The world would greatly benefit from a population of thinkers. We’re all different. We’re all unique in how we are creative, how we are talented, and how we think. But, just being open to thinking through problems would push us away from constant emotional responses and allow for real, logical solutions to emerge through our differences.
Teaching kids how to code through programs that connect them to other children teaches them that sharing ideas and learning from others is an exciting way to do more. Collaborating on creativity leads to more creativity. Collaborating on problem-solving leads to more solutions than just what you could come up with on your own. Collaborating can change the world.
World leaders meet together to discuss ideas for how we can work together for the greater good. Imagine a world where that’s a concept we practice in all areas. Being open to the ideas of others, learning from the thinking process of others, and expressing your own thoughts and ideas to help others are all stepping stones for making the world a better, more cohesive place.
When a child learns algorithmic thinking, conditional statements, and computational thinking, they learn that coding is about creating. Whether they want to see the video game of their dreams come to the life on the smartphones, iPads, or tablets in front of them or animate their artwork to tell a story, they learn to take what they learn to new heights and possibilities.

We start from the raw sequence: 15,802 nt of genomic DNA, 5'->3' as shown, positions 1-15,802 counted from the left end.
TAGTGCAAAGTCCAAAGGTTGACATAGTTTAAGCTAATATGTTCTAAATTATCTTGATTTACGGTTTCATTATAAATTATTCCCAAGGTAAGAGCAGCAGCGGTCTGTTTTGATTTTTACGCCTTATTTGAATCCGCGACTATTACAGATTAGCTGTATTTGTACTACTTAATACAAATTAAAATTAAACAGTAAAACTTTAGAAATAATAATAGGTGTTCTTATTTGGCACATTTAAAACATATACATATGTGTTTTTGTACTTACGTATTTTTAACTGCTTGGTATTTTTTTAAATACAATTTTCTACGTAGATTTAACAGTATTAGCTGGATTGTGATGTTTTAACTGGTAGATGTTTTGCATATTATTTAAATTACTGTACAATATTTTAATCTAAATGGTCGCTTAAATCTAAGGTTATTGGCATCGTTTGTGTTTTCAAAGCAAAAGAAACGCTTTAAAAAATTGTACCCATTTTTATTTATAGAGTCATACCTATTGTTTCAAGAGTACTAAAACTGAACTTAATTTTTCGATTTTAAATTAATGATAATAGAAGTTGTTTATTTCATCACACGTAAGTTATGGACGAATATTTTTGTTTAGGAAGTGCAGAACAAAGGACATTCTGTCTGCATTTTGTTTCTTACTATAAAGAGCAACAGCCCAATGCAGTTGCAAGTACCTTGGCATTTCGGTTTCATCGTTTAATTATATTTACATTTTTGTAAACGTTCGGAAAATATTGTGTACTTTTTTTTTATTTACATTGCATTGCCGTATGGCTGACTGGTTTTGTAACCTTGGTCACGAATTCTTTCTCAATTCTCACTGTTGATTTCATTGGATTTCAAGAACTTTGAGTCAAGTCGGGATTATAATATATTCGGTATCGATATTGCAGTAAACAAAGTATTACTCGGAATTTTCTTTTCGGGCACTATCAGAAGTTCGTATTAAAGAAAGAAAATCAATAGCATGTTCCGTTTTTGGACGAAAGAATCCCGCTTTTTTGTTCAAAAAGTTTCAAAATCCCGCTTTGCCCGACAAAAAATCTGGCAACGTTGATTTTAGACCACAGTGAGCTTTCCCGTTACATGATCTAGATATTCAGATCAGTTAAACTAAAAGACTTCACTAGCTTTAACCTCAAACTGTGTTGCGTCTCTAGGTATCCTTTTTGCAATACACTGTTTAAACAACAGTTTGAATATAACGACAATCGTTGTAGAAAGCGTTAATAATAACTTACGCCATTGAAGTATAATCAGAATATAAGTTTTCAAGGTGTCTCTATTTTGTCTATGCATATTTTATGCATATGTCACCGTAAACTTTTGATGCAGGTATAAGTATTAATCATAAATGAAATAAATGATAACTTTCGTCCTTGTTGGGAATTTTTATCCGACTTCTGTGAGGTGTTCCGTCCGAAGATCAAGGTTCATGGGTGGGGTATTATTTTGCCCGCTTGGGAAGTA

Code is in the world around us every day, and it took a lot of creative thinking to make it our reality. The world still needs creative minds. Teaching our kids how to code can make sure that they have an appreciation for the technology and platforms in their lives as they grow, but it also gives them the resource to have a hand in the tech and create what they can dream of.
One of the longest periods of creativity in history was the Renaissance, and it was literally what separated the Middle Ages from modern history. If that’s not a testament to the power of creativity, you can also look at almost every major advancement since then, and it all comes back to creative minds tackling everyday problems to find solutions.
When we encourage our kids to learn code, we could be encouraging the generation of creators that can build a future that’s brighter than we can currently imagine.
There’s so much that kids can gain for themselves from learning to code, but what does it do for the world if they learn to code?
Teaching our younger kids or older kids how to code can be their key to power, and it can empower them. Then, finally, the world would have a generation with the power of positivity and creativity. Imagine the world they could build for themselves and the future.
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Tony Robbins | Biography, Books, & Facts | britannica.com
The Science of Positive Thinking: How Positive Thoughts Build Your Skills, Boost Your Health, and Improve Your Work | Huffpost
Bits and binary - Introducing binary | GCSE Computer Science Revision